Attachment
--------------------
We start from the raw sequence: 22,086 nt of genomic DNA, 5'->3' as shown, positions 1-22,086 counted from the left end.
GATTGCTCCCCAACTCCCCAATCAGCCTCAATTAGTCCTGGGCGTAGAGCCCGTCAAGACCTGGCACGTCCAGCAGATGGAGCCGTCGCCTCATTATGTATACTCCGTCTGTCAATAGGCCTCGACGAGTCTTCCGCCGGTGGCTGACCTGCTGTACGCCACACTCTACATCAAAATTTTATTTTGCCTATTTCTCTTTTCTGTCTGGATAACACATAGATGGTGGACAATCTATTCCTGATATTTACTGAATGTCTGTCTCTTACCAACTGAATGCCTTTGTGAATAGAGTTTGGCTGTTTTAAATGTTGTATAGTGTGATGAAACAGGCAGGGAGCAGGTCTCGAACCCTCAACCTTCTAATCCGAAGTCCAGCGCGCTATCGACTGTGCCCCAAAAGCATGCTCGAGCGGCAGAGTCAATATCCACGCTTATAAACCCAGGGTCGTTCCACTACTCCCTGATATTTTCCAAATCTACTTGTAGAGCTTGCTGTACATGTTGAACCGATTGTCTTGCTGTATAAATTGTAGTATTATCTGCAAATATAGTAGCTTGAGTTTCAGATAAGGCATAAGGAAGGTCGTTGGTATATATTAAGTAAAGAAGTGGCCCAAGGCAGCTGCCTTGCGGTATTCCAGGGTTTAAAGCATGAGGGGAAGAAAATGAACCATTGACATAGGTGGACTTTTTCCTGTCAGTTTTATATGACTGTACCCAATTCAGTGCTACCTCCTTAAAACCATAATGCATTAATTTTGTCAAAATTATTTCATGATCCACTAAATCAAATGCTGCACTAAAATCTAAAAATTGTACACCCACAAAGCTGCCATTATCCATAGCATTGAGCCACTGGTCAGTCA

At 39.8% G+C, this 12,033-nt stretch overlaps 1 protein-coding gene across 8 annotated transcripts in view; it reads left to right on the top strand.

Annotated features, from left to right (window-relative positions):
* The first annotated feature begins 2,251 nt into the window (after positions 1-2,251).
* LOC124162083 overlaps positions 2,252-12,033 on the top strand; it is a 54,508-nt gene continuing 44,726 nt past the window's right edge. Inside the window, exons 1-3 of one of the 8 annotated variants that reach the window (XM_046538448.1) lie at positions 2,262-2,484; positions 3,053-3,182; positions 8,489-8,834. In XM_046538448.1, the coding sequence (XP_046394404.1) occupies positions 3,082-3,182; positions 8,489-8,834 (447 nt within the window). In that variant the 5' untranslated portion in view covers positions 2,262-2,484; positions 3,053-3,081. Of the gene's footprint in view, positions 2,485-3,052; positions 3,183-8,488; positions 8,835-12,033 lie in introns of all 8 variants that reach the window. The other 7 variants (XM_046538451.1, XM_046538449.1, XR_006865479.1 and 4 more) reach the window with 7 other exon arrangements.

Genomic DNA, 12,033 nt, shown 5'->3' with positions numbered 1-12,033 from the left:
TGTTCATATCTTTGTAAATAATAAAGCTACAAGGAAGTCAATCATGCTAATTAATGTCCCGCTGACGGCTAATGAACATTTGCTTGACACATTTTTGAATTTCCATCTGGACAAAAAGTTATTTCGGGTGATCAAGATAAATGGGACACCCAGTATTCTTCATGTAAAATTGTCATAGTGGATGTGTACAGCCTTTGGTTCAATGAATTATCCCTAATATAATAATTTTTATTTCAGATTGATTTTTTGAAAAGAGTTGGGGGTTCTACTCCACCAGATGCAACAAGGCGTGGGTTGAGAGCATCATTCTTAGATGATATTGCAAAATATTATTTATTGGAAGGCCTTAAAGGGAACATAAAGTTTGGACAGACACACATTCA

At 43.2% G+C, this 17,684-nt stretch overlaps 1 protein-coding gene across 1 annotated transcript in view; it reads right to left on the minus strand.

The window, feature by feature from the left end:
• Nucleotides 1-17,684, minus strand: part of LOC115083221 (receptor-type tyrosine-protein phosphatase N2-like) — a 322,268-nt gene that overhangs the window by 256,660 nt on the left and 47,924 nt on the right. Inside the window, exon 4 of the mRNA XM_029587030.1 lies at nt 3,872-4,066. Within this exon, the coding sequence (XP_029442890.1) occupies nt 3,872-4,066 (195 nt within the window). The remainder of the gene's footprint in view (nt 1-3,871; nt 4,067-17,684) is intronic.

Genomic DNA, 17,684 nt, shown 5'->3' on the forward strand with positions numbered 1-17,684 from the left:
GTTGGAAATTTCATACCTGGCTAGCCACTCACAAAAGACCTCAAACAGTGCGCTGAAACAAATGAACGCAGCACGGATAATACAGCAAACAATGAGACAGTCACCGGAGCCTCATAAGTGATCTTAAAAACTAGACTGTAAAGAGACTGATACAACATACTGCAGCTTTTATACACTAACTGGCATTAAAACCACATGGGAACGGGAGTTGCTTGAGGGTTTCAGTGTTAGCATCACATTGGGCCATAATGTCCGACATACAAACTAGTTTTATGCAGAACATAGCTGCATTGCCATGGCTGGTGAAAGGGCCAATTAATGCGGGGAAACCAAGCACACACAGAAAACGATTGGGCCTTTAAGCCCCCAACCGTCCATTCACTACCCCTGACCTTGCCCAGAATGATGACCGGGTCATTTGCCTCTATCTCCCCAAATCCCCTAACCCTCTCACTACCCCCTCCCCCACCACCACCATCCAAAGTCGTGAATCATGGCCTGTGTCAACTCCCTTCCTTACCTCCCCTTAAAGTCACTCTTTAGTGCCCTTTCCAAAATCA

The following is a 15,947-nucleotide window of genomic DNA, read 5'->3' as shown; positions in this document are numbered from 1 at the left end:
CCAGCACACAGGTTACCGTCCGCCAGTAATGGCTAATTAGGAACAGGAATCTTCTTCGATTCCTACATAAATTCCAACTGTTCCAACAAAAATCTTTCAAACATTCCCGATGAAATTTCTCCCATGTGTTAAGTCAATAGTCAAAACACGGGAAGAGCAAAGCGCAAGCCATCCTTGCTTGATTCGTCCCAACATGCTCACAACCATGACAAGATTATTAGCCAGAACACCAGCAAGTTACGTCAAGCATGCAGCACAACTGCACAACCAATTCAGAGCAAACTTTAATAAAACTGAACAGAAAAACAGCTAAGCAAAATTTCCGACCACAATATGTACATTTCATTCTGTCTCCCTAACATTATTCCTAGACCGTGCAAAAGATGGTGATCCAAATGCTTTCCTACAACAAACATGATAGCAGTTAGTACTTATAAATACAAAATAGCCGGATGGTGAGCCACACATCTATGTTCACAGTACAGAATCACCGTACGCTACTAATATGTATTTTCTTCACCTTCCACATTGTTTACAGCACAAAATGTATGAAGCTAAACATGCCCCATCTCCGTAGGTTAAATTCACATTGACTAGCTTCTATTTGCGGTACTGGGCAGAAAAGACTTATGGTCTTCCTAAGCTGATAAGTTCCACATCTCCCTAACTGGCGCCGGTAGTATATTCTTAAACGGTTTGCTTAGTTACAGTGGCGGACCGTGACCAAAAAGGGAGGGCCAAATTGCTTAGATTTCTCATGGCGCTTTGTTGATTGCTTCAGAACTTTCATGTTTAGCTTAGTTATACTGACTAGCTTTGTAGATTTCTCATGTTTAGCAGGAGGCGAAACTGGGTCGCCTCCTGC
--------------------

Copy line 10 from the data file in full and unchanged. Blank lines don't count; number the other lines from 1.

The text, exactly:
The window, feature by feature from the left end: